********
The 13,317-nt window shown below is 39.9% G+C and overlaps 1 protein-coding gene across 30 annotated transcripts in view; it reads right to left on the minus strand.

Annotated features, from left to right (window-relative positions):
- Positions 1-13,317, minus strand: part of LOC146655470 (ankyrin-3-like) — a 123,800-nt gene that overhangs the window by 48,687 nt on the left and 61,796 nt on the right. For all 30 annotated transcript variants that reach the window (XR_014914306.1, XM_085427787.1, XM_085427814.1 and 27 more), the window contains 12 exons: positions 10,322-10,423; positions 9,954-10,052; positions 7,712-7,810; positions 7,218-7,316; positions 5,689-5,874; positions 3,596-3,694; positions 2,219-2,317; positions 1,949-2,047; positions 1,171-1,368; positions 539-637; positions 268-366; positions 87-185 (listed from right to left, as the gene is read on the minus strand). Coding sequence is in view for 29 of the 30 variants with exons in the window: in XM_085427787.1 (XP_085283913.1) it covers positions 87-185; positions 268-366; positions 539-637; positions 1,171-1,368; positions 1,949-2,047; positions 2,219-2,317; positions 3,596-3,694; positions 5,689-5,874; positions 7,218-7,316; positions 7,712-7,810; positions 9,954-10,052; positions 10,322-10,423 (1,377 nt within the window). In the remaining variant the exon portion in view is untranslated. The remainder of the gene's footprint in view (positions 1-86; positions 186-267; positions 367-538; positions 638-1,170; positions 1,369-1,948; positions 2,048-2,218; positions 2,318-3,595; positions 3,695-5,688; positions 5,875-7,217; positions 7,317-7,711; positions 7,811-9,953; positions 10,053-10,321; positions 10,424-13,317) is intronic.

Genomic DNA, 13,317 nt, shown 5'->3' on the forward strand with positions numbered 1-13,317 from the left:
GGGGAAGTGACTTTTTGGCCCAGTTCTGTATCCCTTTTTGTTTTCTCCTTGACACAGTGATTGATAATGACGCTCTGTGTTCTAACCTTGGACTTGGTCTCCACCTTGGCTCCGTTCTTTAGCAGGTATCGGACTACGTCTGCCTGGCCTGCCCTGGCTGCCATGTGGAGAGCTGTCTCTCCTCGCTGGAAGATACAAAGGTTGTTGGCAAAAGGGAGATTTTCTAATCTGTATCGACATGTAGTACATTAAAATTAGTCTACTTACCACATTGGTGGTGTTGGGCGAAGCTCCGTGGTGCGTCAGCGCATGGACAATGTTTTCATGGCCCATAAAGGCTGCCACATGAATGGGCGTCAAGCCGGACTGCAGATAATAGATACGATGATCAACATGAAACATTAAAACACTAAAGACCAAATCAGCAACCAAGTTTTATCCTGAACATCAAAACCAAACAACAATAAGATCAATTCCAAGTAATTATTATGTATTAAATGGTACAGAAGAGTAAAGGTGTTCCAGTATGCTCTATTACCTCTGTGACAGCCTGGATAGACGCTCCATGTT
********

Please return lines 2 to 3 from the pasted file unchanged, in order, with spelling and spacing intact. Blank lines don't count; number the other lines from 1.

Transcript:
Annotated features, from left to right (window-relative positions):
- Positions 1-13,317, minus strand: part of LOC146655470 (ankyrin-3-like) — a 123,800-nt gene that overhangs the window by 48,687 nt on the left and 61,796 nt on the right. For all 30 annotated transcript variants that reach the window (XR_014914306.1, XM_085427787.1, XM_085427814.1 and 27 more), the window contains 12 exons: positions 10,322-10,423; positions 9,954-10,052; positions 7,712-7,810; positions 7,218-7,316; positions 5,689-5,874; positions 3,596-3,694; positions 2,219-2,317; positions 1,949-2,047; positions 1,171-1,368; positions 539-637; positions 268-366; positions 87-185 (listed from right to left, as the gene is read on the minus strand). Coding sequence is in view for 29 of the 30 variants with exons in the window: in XM_085427787.1 (XP_085283913.1) it covers positions 87-185; positions 268-366; positions 539-637; positions 1,171-1,368; positions 1,949-2,047; positions 2,219-2,317; positions 3,596-3,694; positions 5,689-5,874; positions 7,218-7,316; positions 7,712-7,810; positions 9,954-10,052; positions 10,322-10,423 (1,377 nt within the window). In the remaining variant the exon portion in view is untranslated. The remainder of the gene's footprint in view (positions 1-86; positions 186-267; positions 367-538; positions 638-1,170; positions 1,369-1,948; positions 2,048-2,218; positions 2,318-3,595; positions 3,695-5,688; positions 5,875-7,217; positions 7,317-7,711; positions 7,811-9,953; positions 10,053-10,321; positions 10,424-13,317) is intronic.